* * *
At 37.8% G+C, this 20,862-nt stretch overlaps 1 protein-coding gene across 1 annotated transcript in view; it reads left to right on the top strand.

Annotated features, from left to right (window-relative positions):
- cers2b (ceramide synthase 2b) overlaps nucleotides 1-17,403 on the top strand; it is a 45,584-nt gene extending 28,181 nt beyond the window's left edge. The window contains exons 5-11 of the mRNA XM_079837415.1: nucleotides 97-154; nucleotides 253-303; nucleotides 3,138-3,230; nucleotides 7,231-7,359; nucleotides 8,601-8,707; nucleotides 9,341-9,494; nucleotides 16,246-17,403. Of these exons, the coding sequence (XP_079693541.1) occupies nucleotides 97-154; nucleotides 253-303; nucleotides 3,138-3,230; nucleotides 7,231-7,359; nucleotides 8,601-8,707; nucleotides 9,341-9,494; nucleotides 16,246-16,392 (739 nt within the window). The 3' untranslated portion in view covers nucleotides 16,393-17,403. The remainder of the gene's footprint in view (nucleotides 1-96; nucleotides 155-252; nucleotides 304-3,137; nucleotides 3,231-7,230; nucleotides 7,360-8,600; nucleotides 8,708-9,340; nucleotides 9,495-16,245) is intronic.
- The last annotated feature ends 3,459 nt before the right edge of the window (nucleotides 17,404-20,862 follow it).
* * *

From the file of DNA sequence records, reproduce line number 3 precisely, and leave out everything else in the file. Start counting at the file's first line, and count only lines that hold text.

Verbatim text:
- cers2b (ceramide synthase 2b) overlaps nucleotides 1-17,403 on the top strand; it is a 45,584-nt gene extending 28,181 nt beyond the window's left edge. The window contains exons 5-11 of the mRNA XM_079837415.1: nucleotides 97-154; nucleotides 253-303; nucleotides 3,138-3,230; nucleotides 7,231-7,359; nucleotides 8,601-8,707; nucleotides 9,341-9,494; nucleotides 16,246-17,403. Of these exons, the coding sequence (XP_079693541.1) occupies nucleotides 97-154; nucleotides 253-303; nucleotides 3,138-3,230; nucleotides 7,231-7,359; nucleotides 8,601-8,707; nucleotides 9,341-9,494; nucleotides 16,246-16,392 (739 nt within the window). The 3' untranslated portion in view covers nucleotides 16,393-17,403. The remainder of the gene's footprint in view (nucleotides 1-96; nucleotides 155-252; nucleotides 304-3,137; nucleotides 3,231-7,230; nucleotides 7,360-8,600; nucleotides 8,708-9,340; nucleotides 9,495-16,245) is intronic.